After a year of waiting, the paper that I wrote with Justin and John is finally published! This is a journal article that arose from an accidental encounter with a juvenile Barn Owl in a small cave that I noticed on the side of a trail we were on while exploring the Hellshire Hills. This southern region of Jamaica is not one in which we expected to see the Golden Swallow, but we wanted to check anyway, as well as look out for some of the rare tropical dry scrub species we might find in the area, like the Jamaican Iguana, previously thought extinct.
I briefly hinted at this paper in an old post after our return from Jamaica, but didn’t mention it after that since I knew a published article would tell the story more fully, albeit more technically and with science instead of storytelling as a priority. In the cover photo above I’ve included a link to the PDF version of Caribbean Naturalist journal issue 37, which contains our article, but I also want to summarize our findings in lay terms for those less familiar with the biological jargon.
While looking for the critically endangered Jamaican Golden Swallow in the Hellshire Hills, the three of us stumbled upon a small limestone cavity off the dirt trail we were hiking, and went to explore it, since caves can be important roosting or nesting sites for swallows. Instead of the birds we were looking for, we found a dusty space filled with moth wings. We stepped inside to see what might be responsible for such strange litter, and startled a juvenile Barn Owl, which promptly ran into a short tunnel where it was safe from our reach – and where I took the photograph above. Later research in Barn Owl indicated that this juvenile was around a month and a half old.
Not wishing to disturb the young owlet further, we collected some of the old moth wings to try and identify them later, and also grabbed some owl pellets and other prey remains that were outside the cave entrance. Owl pellets are little balls of fur, feathers, and bones that owls regurgitate after digesting whatever possible of their predominantly rodent prey; other prey remains in this case would be rat and mice skulls loosely congregated around a perch (sometimes Barn Owls will decapitate their prey before swallowing it whole).
The moth wings turned out to belong to a species known as the Black Witch Moth, a common enough lepidopteran in North America and elsewhere.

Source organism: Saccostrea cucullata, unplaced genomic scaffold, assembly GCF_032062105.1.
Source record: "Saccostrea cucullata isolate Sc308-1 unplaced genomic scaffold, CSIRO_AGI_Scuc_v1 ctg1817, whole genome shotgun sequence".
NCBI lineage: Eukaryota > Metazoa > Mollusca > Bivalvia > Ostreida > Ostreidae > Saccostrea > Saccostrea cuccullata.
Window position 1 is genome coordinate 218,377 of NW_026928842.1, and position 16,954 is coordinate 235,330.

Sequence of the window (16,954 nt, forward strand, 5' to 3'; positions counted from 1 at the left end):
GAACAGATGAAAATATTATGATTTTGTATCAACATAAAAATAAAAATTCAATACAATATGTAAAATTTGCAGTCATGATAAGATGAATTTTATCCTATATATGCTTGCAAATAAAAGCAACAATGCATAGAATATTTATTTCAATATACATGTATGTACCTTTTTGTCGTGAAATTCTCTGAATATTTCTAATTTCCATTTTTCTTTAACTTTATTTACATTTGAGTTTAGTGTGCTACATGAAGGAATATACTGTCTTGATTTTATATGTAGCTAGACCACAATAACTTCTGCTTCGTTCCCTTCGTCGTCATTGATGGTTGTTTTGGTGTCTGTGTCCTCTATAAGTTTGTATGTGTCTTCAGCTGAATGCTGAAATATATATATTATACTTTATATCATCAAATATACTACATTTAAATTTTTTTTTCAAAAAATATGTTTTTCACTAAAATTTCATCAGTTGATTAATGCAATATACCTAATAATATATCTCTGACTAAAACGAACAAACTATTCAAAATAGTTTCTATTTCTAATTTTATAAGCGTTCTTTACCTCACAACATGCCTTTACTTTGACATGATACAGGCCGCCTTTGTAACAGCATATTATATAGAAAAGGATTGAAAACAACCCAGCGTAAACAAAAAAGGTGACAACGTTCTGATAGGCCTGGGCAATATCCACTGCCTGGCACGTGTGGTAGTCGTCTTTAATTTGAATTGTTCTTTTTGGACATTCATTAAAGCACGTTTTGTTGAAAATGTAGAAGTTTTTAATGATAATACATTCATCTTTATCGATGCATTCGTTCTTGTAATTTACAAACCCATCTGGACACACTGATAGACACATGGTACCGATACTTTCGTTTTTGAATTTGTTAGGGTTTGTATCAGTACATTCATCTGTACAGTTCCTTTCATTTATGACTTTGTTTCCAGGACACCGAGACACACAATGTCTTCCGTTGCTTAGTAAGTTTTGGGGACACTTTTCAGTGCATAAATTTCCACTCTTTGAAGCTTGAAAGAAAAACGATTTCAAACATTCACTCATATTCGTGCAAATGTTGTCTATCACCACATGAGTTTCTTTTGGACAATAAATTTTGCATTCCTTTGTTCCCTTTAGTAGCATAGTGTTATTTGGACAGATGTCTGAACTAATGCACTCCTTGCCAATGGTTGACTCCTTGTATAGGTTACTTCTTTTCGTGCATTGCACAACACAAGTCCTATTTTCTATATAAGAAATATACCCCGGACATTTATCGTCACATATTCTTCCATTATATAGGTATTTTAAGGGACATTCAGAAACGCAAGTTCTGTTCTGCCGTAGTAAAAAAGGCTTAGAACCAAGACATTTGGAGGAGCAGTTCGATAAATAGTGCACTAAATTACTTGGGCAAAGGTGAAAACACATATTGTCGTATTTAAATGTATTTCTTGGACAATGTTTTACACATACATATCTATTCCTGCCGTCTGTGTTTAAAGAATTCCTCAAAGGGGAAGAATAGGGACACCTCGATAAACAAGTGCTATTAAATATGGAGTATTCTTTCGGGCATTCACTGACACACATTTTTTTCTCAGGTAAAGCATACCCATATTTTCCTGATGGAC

The main reason we chose to write an article about our findings and submit them to a peer-reviewed journal is that, after a good deal of research in the Cornell libraries and online, I couldn’t find much evidence for insects being recorded as a significant prey source for Barn Owls. Smaller species of owls eat insects all the time, and Barn Owls are known to go for large insects as well, but not so much with moths in particular, and possibly not on this scale either. Our guess as to why such levels of moth-eating hadn’t been recorded in Barn Owls much is that since most diet studies for owls rely on analysis of pellets like those pictured above, where bones are conveniently packaged in balls of fur and feathers, the softer exoskeletons of insects might not make recognizable samples for someone not trained in identifying bits of bug. There also simply isn’t that much research on Barn Owls in the Caribbean.
Interestingly, certain ornithologists had written about higher amounts of insectivory in arid regions, especially islands, but most people researching Barn Owls seemed to share the sentiment of one group of authors from England who wrote that invertebrates represented “ludicrously insignificant [prey] species” for these big owls. Our argument is that perhaps young Barn Owls eat more insects, since they can be easier to catch, and we want to encourage more research into the owls’ dietary habits to be sure that insects are not being missed, since scientists often use only pellets to determine what is being eaten. In fact, in some regions Barn Owl pellets can be a good measure of what species of rodents are around, and how many, but if insect remains are harder to spot in pellets, our understanding of Barn Owl diet may be inaccurate.
In addition to encouraging more research on Barn Owls in the tropics, we also wanted to highlight the Hellshire Hills, an area threatened by limestone mining, deforestation, and invasive species. The Hellshires are known as a biodiversity hotspot within the biologically diverse island of Jamaica, and are the only remaining natural habitat for the Jamaican Iguana, which was thought extinct between the 1940s and 1990. The fact that a substantially large reptile went unnoticed for half a century prior to being rediscovered speaks to both the isolated nature of the Hellshire Hills and the lack of research carried out in the region. Although environmental interest is starting to increase, the future of the Hellshire Hills’ biodiversity would strongly benefit from greater attention from the scientific and conservation communities.